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A Travesty of Scholarship

A Review of Samuel Farber's 'The Politics of Che Guevara'

Renzo Llorent

Farber's book contains many claims that are demonstrably false, coupled with a great deal of careless scholarship and numerous dubious interpretations. The cause of these problems is twofold. First, and most importantly, Farber chose to neglect a large amount of what Che actually said and wrote. Secondly, Farber's disdain for the Cuban Revolution, which prevents him from achieving a modicum of fairness, colors his book from beginning to end. Thus, instead of an accurate exposition of Che's political thought, Farber has produced a work that thoroughly distorts or misrepresents many of Che's ideas, and some of his actions (including, as we shall see, Che's role in the possible execution of innocent people). I have already drawn attention to some of the most glaring inaccuracies in Farber's account of Che's thought in a brief book review published last year, but the space limitations of that review prevented me from discussing more than a small number of the countless problems with The Politics of Che Guevara. The present essay offers a more comprehensive examination of the inaccuracies, errors, distortions and falsehoods in Samuel Farber's study of Che Guevara. The errors in Farber's study of Che begin on practically the first page: in the "Selected Chronology" preceding the "Introduction," Farber has Che "graduating as a doctor" the month before he took his final exam, and also lists the wrong date in stating when Che was granted Cuban citizenship (he is off by a month). Such inaccuracies are..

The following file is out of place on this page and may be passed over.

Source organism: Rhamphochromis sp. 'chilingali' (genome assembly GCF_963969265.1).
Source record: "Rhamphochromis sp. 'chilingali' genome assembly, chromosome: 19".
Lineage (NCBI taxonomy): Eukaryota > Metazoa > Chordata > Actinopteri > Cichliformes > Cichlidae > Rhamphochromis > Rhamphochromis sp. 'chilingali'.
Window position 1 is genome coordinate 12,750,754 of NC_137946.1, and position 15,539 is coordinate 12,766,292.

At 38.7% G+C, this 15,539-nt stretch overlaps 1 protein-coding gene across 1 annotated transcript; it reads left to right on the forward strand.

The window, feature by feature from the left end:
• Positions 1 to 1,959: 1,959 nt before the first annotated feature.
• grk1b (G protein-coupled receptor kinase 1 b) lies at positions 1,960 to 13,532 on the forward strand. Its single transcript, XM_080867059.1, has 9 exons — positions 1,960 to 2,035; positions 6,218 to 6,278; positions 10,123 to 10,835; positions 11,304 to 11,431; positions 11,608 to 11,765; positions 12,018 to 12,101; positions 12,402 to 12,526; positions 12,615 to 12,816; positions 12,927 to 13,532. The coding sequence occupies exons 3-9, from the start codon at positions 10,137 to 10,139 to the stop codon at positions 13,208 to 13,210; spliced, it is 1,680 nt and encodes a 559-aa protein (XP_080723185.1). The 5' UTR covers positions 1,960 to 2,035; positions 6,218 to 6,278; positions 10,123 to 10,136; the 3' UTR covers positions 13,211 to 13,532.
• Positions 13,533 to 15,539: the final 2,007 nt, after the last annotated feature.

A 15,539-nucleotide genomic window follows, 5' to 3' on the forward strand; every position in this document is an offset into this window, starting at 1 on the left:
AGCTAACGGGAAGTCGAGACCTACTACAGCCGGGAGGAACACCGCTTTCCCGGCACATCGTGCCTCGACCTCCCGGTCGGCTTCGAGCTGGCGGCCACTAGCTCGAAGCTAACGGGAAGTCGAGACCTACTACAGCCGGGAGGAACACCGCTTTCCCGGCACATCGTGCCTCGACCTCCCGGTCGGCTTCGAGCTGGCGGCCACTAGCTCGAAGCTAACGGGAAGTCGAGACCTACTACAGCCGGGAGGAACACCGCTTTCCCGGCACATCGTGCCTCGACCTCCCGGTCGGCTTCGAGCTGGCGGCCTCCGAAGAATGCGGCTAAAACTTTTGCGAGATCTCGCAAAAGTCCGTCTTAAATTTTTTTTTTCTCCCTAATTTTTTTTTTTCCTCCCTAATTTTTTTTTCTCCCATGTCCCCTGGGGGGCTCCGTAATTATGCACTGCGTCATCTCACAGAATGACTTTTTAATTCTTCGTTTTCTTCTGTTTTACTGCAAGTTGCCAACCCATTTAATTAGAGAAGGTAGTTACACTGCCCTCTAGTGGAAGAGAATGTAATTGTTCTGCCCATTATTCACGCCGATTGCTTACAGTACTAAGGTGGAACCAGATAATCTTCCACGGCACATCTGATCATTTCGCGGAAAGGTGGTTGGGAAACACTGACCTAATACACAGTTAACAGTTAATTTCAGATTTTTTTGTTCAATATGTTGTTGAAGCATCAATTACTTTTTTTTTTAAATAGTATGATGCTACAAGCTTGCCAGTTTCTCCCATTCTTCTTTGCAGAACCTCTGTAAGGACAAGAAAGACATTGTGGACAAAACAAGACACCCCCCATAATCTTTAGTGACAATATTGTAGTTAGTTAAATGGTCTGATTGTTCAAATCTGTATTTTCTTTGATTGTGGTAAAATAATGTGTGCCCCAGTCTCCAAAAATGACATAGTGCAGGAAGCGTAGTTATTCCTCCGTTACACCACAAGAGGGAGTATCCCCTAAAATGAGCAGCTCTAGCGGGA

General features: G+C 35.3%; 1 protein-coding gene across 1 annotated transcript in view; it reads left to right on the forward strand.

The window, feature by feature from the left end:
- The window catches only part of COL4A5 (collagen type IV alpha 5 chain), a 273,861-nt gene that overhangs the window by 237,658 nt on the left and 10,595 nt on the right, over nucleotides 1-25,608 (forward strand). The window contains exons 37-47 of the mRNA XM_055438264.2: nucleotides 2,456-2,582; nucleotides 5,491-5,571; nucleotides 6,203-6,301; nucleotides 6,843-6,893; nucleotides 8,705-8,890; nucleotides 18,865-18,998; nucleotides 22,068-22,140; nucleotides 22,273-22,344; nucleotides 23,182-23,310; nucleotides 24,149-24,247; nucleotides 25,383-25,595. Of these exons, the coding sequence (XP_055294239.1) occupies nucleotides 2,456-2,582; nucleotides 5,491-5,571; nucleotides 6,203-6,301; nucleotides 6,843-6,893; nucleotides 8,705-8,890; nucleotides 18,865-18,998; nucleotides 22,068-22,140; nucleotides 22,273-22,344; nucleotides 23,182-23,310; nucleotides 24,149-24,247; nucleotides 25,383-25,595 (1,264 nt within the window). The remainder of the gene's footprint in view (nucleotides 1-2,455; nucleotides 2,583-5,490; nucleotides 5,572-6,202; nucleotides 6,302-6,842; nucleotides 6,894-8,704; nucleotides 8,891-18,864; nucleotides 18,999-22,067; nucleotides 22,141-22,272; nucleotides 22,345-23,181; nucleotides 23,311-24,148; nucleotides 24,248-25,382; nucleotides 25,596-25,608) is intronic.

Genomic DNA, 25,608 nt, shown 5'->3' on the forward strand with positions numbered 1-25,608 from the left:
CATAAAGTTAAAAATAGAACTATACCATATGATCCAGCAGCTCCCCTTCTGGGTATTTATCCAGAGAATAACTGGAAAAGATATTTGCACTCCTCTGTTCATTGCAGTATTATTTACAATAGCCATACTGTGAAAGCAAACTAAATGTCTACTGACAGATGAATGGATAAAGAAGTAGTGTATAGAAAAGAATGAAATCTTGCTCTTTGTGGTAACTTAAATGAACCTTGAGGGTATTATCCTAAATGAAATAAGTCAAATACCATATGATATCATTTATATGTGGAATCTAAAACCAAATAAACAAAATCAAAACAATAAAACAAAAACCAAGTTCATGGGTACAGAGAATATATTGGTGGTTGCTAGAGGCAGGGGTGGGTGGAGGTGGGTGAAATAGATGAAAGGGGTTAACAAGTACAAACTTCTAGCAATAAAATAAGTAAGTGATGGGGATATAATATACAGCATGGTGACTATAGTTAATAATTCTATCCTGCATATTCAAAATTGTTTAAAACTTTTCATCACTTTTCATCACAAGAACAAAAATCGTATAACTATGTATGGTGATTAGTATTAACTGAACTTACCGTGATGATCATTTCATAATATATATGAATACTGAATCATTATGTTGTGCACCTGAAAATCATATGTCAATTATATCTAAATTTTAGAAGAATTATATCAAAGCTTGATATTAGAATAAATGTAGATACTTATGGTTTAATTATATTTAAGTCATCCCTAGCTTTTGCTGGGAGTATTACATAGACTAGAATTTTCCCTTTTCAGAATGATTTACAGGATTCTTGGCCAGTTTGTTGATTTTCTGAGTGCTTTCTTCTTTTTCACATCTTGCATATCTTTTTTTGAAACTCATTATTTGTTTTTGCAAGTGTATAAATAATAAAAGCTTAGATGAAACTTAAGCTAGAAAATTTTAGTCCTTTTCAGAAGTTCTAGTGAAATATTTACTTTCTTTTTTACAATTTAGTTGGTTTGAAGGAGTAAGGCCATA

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The Unions and Class Struggle

A Marxist Analysis

The Socialist Party of Britain

What should be the attitude of socialists toward trade unions? Unions are the workers most effective means of defense under capitalism. In the absence of unions, the workers have no way of braking the downward pressure on their living standards and their working conditions. Only by means of their combined numbers in labor unions are the workers able to put up same form of resistance against the insatiable drive of capital for more surplus value. Only through unions can the workers ease the strain and stress on their nerves and muscles in the factories, mills, and mines. Since surplus value is produced at the paint of production, the most violent manifestations of the class struggle break out at that point. The history of the labor movement proves the Marxian contention that wages are not regulated by any "iron law" but can be modified by organized militant action on the part of the workers, the value of the workers labor-power is not only determined by physicall limitations of the human body, but also by what Marx calls historical and social factors. One of the most weighty of these factors is the class war. A comparison of the living standards of organized to those unorganized workers tells the story in a nutshell. The US Bureau of Labor Statistics issues statistics showing a breakdown of figures proving that wages are lowest in those occupations in which the workers are not organized or are at best only partly organized. American workers have long organized in unions..